When offering Agile coaching, practitioners often repeat the phrase, “Stop starting and start finishing”. This is an instrumental principle that reminds us to respect our work in progress limitations. The benefits of this phrase extend beyond the software development community. I once had a colleague say that his wife never appreciated a household chore halfway done.
It was only a few weeks ago, as I was running outside, that I noticed a version of this phrase on most crosswalks. The sign read, “Finish Crossing If started”. This sign resonated with me because it is yet another example, of why work in progress limitations need to exist.
Yes, it may be a rather morbid example, but imagine what could happen if you decided to start walking, then suddenly stopped, and started doing something else? You could severely injure yourself or even worse be killed. Most of us do not need a sign to remind us of the danger we take on when crossing a crosswalk but we could use a reminder when it comes to less serious tasks.
Think about it. We start working and then the phone rings, so we pick it up. We begin doing the dishes and then stop to help our children with homework. We begin to analyze data and then answer an unrelated email. We start an important conference call and then get distracted by a text message. It is a never-ending cycle of context switching and with each interruption we lose productivity.
So why do we do it?
We do it because we are not good at waiting. We do it because we are bad at saying “No”. We do it because it has become admirable to say, “I’m so busy”! We may even do it out of habit because the world is moving so rapidly around us and focusing takes practice.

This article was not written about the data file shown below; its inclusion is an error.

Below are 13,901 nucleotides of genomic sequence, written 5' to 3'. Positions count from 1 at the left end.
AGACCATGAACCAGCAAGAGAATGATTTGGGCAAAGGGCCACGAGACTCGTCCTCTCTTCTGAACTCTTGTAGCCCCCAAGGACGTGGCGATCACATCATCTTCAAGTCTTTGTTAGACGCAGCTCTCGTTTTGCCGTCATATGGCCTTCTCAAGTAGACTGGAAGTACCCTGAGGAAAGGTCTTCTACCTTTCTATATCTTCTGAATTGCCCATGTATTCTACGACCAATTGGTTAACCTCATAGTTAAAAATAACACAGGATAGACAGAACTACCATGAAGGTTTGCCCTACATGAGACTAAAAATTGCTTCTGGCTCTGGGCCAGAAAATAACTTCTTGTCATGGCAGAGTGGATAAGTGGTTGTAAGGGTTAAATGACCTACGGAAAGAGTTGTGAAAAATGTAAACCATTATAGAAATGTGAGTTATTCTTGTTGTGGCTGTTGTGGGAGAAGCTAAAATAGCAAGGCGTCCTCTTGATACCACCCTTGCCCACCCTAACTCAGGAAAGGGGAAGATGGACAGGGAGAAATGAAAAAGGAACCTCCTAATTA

Regardless, we must stop. We must build better habits. We need to finish what we have in progress before we stop and start something new. We know the consequences of context switching are dire. They cause quality deficiencies. They increase stress levels, they delay delivery and sometimes even put lives in danger.
So, what should you do? Start by setting work in progress limits for yourself. Remove distractions where you can. Once you have applied this principle to your own life, then help your teams, colleagues and children establish work in progress limits.
Talk openly about the value of waiting and celebrate examples where you recognized it helped. Lastly, identify where you are getting stuck and learn from sticky situations, so you continue to get better. Remember that once you start, the goal is to cross the street completely.